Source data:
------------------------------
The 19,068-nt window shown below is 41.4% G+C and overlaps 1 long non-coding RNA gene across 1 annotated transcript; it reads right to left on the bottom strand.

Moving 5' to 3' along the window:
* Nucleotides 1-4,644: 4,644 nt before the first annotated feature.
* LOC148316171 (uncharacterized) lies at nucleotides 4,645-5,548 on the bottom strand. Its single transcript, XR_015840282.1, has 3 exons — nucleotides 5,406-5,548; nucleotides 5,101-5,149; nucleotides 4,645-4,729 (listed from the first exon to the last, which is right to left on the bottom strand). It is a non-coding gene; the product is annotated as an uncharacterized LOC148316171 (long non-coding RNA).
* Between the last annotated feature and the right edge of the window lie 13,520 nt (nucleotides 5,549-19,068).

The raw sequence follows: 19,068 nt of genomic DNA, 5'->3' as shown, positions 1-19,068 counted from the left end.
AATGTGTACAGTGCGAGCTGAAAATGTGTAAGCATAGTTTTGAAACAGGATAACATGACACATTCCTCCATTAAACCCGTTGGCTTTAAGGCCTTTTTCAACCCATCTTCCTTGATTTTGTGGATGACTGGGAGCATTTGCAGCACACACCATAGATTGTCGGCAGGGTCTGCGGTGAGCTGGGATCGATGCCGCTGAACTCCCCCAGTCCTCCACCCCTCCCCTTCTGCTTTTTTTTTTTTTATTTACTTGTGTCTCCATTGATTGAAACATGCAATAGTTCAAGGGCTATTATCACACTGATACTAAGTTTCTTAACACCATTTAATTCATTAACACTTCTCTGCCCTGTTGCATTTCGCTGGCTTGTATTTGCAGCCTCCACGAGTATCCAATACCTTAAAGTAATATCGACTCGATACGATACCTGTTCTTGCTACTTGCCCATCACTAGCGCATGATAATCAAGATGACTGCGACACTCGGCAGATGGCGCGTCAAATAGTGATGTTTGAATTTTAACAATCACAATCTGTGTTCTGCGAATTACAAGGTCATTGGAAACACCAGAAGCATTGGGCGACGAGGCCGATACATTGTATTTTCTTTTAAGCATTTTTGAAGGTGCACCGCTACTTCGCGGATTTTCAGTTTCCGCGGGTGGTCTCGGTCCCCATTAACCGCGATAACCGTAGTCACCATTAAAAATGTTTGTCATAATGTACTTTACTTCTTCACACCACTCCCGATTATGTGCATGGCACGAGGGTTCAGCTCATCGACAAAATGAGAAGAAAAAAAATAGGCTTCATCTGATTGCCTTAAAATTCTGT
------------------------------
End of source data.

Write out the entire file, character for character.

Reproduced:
The 19,068-nt window shown below is 41.4% G+C and overlaps 1 long non-coding RNA gene across 1 annotated transcript; it reads right to left on the bottom strand.

Moving 5' to 3' along the window:
* Nucleotides 1-4,644: 4,644 nt before the first annotated feature.
* LOC148316171 (uncharacterized) lies at nucleotides 4,645-5,548 on the bottom strand. Its single transcript, XR_015840282.1, has 3 exons — nucleotides 5,406-5,548; nucleotides 5,101-5,149; nucleotides 4,645-4,729 (listed from the first exon to the last, which is right to left on the bottom strand). It is a non-coding gene; the product is annotated as an uncharacterized LOC148316171 (long non-coding RNA).
* Between the last annotated feature and the right edge of the window lie 13,520 nt (nucleotides 5,549-19,068).

The raw sequence follows: 19,068 nt of genomic DNA, 5'->3' as shown, positions 1-19,068 counted from the left end.
AATGTGTACAGTGCGAGCTGAAAATGTGTAAGCATAGTTTTGAAACAGGATAACATGACACATTCCTCCATTAAACCCGTTGGCTTTAAGGCCTTTTTCAACCCATCTTCCTTGATTTTGTGGATGACTGGGAGCATTTGCAGCACACACCATAGATTGTCGGCAGGGTCTGCGGTGAGCTGGGATCGATGCCGCTGAACTCCCCCAGTCCTCCACCCCTCCCCTTCTGCTTTTTTTTTTTTTATTTACTTGTGTCTCCATTGATTGAAACATGCAATAGTTCAAGGGCTATTATCACACTGATACTAAGTTTCTTAACACCATTTAATTCATTAACACTTCTCTGCCCTGTTGCATTTCGCTGGCTTGTATTTGCAGCCTCCACGAGTATCCAATACCTTAAAGTAATATCGACTCGATACGATACCTGTTCTTGCTACTTGCCCATCACTAGCGCATGATAATCAAGATGACTGCGACACTCGGCAGATGGCGCGTCAAATAGTGATGTTTGAATTTTAACAATCACAATCTGTGTTCTGCGAATTACAAGGTCATTGGAAACACCAGAAGCATTGGGCGACGAGGCCGATACATTGTATTTTCTTTTAAGCATTTTTGAAGGTGCACCGCTACTTCGCGGATTTTCAGTTTCCGCGGGTGGTCTCGGTCCCCATTAACCGCGATAACCGTAGTCACCATTAAAAATGTTTGTCATAATGTACTTTACTTCTTCACACCACTCCCGATTATGTGCATGGCACGAGGGTTCAGCTCATCGACAAAATGAGAAGAAAAAAAATAGGCTTCATCTGATTGCCTTAAAATTCTGT